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Are Ballot Order Effects Heterogeneous?

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  • Amy King
  • Andrew Leigh

Abstract

Past research on ballot order effects has typically focused on the average benefit a candidate receives if placed at the top of the ballot. This study addresses a gap in the literature by examining the possibility that a simple average may mask systematic differences in how the ballot order effect varies across candidates and voters. Copyright (c) 2009 by the Southwestern Social Science Association.

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Bibliographic Info

Article provided by Southwestern Social Science Association in its journal Social Science Quarterly.

Volume (Year): 90 (2009)
Issue (Month): 1 ()
Pages: 71-87

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Handle: RePEc:bla:socsci:v:90:y:2009:i:1:p:71-87

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Web page: http://www.blackwellpublishing.com/journal.asp?ref=0038-4941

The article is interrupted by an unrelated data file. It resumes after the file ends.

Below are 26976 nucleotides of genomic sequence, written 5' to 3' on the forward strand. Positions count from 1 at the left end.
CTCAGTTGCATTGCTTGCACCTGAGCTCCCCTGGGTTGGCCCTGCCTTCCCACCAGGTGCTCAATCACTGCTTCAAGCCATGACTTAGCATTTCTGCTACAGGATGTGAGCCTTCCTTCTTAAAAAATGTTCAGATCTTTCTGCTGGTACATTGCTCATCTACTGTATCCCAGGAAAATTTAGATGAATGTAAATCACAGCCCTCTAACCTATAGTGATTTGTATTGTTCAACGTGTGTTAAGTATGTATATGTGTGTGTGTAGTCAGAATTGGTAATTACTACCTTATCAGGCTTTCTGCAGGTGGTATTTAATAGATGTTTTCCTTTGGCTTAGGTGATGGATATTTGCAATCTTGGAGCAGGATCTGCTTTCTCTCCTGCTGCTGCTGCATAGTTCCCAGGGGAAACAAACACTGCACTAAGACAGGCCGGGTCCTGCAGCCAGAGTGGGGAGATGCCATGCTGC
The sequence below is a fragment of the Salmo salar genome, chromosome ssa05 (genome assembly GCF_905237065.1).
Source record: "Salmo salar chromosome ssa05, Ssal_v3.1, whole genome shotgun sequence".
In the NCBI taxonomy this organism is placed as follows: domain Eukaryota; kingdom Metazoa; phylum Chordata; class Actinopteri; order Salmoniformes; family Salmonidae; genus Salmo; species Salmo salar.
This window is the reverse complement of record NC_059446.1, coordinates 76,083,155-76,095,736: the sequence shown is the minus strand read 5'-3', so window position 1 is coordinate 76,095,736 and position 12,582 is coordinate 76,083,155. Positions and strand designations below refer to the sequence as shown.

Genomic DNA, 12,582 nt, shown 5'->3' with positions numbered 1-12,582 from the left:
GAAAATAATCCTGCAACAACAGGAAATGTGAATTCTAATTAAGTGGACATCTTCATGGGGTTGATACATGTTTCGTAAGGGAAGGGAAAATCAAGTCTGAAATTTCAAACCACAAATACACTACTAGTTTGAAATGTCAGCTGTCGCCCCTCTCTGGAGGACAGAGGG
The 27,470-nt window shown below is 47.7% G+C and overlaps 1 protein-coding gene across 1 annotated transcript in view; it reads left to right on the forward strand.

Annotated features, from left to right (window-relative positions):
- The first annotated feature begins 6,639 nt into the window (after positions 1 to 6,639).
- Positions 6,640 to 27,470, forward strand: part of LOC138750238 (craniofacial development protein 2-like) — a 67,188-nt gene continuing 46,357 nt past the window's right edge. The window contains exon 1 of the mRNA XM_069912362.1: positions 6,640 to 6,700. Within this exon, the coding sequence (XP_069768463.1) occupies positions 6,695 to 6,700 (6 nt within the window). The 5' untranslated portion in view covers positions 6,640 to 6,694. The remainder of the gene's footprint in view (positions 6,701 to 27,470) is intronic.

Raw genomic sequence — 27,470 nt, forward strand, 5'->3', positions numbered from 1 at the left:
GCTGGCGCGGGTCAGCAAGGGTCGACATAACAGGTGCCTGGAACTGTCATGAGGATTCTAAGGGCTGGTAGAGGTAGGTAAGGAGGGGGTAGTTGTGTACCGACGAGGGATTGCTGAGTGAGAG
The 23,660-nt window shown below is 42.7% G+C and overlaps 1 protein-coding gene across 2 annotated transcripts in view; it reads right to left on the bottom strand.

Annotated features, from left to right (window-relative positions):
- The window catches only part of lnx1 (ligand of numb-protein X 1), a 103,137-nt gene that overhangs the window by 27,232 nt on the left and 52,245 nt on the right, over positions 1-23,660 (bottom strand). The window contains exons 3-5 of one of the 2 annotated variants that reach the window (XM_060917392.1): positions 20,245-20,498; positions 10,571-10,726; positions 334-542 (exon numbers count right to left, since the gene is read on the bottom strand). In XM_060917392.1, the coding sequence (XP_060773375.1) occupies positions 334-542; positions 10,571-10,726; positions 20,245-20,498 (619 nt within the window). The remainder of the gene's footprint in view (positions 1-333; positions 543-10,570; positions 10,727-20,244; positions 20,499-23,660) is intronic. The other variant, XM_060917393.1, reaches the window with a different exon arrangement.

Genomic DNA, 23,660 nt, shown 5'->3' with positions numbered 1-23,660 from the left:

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Cited by:
  1. Surajeet Chakravarty & Todd R. Kaplan & Gareth Myles, 2010. "The Benefits of Costly Voting," Discussion Papers, Exeter University, Department of Economics 1005, Exeter University, Department of Economics.
  2. Regan, John, 2012. "Ballot order effects: an analysis of Irish general elections," MPRA Paper 38304, University Library of Munich, Germany.
  3. Berta Esteve-Volart & Manuel F. Bag├╝es, 2009. "Are Women Pawns in the Political Game? Evidence from Elections to the Spanish Senate," Working Papers 2009-30, FEDEA.
  4. Novarese, Marco & Wilson, Chris M., 2013. "Being in the Right Place: A Natural Field Experiment on List Position and Consumer Choice," MPRA Paper 48074, University Library of Munich, Germany.

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